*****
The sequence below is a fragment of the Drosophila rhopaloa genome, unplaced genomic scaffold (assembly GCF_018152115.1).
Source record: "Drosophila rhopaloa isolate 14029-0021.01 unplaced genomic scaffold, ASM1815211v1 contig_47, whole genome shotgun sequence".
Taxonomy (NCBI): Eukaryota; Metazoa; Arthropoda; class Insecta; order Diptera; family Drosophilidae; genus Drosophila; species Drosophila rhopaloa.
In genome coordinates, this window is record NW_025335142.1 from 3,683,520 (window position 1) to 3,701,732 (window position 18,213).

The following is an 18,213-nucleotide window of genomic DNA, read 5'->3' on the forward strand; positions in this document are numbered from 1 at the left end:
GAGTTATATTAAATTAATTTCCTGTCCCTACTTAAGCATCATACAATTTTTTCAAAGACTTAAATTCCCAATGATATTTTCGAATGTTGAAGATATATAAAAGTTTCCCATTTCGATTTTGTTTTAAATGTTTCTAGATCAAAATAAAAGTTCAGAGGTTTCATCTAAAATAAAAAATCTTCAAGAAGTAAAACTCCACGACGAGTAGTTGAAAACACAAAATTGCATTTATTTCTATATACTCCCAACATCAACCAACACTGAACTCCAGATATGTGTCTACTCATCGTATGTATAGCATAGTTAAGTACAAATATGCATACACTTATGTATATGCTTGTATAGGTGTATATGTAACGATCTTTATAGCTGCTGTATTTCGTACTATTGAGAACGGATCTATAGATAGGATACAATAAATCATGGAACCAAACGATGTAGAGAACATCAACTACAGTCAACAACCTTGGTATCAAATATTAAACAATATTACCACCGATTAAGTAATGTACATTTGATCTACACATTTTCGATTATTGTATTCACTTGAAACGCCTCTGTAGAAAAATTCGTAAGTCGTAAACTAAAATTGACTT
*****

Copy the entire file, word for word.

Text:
The sequence below is a fragment of the Drosophila rhopaloa genome, unplaced genomic scaffold (assembly GCF_018152115.1).
Source record: "Drosophila rhopaloa isolate 14029-0021.01 unplaced genomic scaffold, ASM1815211v1 contig_47, whole genome shotgun sequence".
Taxonomy (NCBI): Eukaryota; Metazoa; Arthropoda; class Insecta; order Diptera; family Drosophilidae; genus Drosophila; species Drosophila rhopaloa.
In genome coordinates, this window is record NW_025335142.1 from 3,683,520 (window position 1) to 3,701,732 (window position 18,213).

The following is an 18,213-nucleotide window of genomic DNA, read 5'->3' on the forward strand; positions in this document are numbered from 1 at the left end:
GAGTTATATTAAATTAATTTCCTGTCCCTACTTAAGCATCATACAATTTTTTCAAAGACTTAAATTCCCAATGATATTTTCGAATGTTGAAGATATATAAAAGTTTCCCATTTCGATTTTGTTTTAAATGTTTCTAGATCAAAATAAAAGTTCAGAGGTTTCATCTAAAATAAAAAATCTTCAAGAAGTAAAACTCCACGACGAGTAGTTGAAAACACAAAATTGCATTTATTTCTATATACTCCCAACATCAACCAACACTGAACTCCAGATATGTGTCTACTCATCGTATGTATAGCATAGTTAAGTACAAATATGCATACACTTATGTATATGCTTGTATAGGTGTATATGTAACGATCTTTATAGCTGCTGTATTTCGTACTATTGAGAACGGATCTATAGATAGGATACAATAAATCATGGAACCAAACGATGTAGAGAACATCAACTACAGTCAACAACCTTGGTATCAAATATTAAACAATATTACCACCGATTAAGTAATGTACATTTGATCTACACATTTTCGATTATTGTATTCACTTGAAACGCCTCTGTAGAAAAATTCGTAAGTCGTAAACTAAAATTGACTT